4. A commitment to replace official loans with ESM-issued, long-dated bonds. The most important step the official sector (other than the ECB) can take to help Greece benefit from the current favourable interest rate environment would be to convert a large share of official debt into low-coupon, long-dated bonds. For example, upon completion of the current programme (or perhaps once Greece has completed the third review), European creditors could begin issuing, through the ESM, long-dated bonds. We believe in the current environment – where there is a shortage of safe assets and hunt for yield – these could be issued with a coupon as low as 2% . The Greeks would, of course, begin paying the coupon on these immediately, increasing the interest cost near-term. But, conditional on sound programme implementation, the EU and ESM could switch the outstanding official debt in 2023 into these long-dated bonds. (That is, the remaining €260 billion EFSF, GLF and ESM loans – this does not include the €33 billion ESM bonds included in the GGB-PSI co-financing agreement in 2012.) Conditionality around this conversion into long-dated bonds would revolve around privatisation progress and targeted structural reforms.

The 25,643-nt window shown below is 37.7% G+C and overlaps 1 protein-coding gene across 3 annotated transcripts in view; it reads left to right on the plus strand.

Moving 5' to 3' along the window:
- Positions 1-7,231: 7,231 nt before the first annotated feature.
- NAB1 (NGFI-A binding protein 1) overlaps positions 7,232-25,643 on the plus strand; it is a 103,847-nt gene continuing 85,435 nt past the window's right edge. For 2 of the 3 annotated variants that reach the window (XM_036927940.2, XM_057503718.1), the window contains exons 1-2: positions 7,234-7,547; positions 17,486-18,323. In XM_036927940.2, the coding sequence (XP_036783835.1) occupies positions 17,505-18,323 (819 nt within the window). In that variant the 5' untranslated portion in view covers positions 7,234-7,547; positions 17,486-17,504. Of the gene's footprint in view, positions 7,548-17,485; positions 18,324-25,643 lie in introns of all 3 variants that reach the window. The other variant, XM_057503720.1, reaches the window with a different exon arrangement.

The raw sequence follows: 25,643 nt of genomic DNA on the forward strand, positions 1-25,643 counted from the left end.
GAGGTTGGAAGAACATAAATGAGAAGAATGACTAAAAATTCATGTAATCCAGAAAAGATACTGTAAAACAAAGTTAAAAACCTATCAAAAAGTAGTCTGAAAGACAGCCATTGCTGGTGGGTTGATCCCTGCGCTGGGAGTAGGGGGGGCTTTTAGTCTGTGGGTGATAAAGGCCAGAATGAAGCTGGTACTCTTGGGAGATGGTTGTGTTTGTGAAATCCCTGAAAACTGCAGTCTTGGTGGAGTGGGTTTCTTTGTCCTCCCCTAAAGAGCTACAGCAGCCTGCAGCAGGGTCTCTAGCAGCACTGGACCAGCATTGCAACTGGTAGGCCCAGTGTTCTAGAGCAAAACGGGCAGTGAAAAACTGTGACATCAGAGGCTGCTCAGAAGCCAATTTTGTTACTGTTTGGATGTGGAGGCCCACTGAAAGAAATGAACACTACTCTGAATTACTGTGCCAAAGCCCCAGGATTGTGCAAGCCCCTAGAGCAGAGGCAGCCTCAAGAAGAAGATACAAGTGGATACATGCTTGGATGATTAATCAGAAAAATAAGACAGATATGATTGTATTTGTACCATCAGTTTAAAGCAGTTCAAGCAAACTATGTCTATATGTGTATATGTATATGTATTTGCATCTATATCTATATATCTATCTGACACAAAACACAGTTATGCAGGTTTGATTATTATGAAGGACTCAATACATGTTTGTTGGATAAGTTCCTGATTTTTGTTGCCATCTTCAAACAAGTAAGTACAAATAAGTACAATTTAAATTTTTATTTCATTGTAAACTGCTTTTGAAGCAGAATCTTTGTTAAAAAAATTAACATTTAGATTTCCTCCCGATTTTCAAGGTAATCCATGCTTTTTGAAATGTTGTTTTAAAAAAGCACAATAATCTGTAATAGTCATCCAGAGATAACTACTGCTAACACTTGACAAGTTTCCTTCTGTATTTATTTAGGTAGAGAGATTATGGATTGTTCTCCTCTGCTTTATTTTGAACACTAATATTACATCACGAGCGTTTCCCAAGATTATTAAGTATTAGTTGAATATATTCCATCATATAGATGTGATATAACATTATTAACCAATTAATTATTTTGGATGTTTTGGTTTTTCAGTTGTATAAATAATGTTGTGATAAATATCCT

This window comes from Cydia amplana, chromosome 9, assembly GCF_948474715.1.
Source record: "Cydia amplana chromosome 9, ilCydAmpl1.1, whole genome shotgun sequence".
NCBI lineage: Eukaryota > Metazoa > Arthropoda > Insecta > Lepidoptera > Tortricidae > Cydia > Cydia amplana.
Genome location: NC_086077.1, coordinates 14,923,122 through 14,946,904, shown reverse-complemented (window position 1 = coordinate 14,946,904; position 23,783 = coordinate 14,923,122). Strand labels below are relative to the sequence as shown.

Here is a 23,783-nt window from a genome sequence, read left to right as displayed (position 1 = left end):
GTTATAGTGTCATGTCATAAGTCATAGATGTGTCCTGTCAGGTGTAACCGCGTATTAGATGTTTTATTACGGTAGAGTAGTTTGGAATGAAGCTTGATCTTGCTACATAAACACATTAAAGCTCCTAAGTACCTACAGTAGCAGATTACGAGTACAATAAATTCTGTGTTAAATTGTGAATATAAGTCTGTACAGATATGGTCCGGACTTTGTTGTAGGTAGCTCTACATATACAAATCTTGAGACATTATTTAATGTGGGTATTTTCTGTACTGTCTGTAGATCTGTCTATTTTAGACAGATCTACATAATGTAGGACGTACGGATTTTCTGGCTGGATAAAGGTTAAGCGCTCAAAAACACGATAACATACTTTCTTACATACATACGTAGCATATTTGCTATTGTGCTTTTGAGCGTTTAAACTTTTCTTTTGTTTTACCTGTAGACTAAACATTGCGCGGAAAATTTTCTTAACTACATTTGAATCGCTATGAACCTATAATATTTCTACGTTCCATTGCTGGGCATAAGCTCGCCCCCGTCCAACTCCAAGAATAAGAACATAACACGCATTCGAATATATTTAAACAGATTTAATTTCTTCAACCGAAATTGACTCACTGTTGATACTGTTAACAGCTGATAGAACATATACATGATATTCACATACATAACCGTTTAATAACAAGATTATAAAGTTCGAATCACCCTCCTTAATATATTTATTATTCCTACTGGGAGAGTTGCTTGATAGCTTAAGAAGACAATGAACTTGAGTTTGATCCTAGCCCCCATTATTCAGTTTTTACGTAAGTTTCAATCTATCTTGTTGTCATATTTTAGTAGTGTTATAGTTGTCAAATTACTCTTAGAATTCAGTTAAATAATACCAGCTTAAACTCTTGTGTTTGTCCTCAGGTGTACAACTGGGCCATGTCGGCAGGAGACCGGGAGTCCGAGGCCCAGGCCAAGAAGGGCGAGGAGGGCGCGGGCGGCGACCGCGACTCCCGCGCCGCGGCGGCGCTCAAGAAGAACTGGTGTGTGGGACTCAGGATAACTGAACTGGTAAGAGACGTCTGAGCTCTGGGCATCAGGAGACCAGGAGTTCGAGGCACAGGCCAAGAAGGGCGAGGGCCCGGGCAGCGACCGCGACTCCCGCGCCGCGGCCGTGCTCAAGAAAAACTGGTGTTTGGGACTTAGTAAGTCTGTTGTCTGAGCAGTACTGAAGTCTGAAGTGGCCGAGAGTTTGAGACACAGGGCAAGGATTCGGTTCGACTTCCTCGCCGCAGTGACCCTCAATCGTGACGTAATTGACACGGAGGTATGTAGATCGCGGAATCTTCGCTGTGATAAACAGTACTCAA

In Figure 3 we simulate this scenario, which compares the above baseline (with assumed 4% coupon on new bonds) with a scenario in which long-dated bonds are issued by ESM on the behalf of Greece and outstanding loans switched in 2023. We assume perpetual bonds are issued at 2% coupon; we discuss implications of using shorter maturities below. While the debt stock is slightly higher in 2030 as a result of this operation – due to additional near-term interest costs – private debt outstanding by end-2060 falls below 60% of GDP. Moreover, gross financing needs are substantially reduced beyond 2030 as official loans need not be amortised. In addition, such an operation might further reduce funding costs below 4% as the risk of lending to Greece is lowered. This, in turn, will further improve debt dynamics, encourage private investment, and spur growth.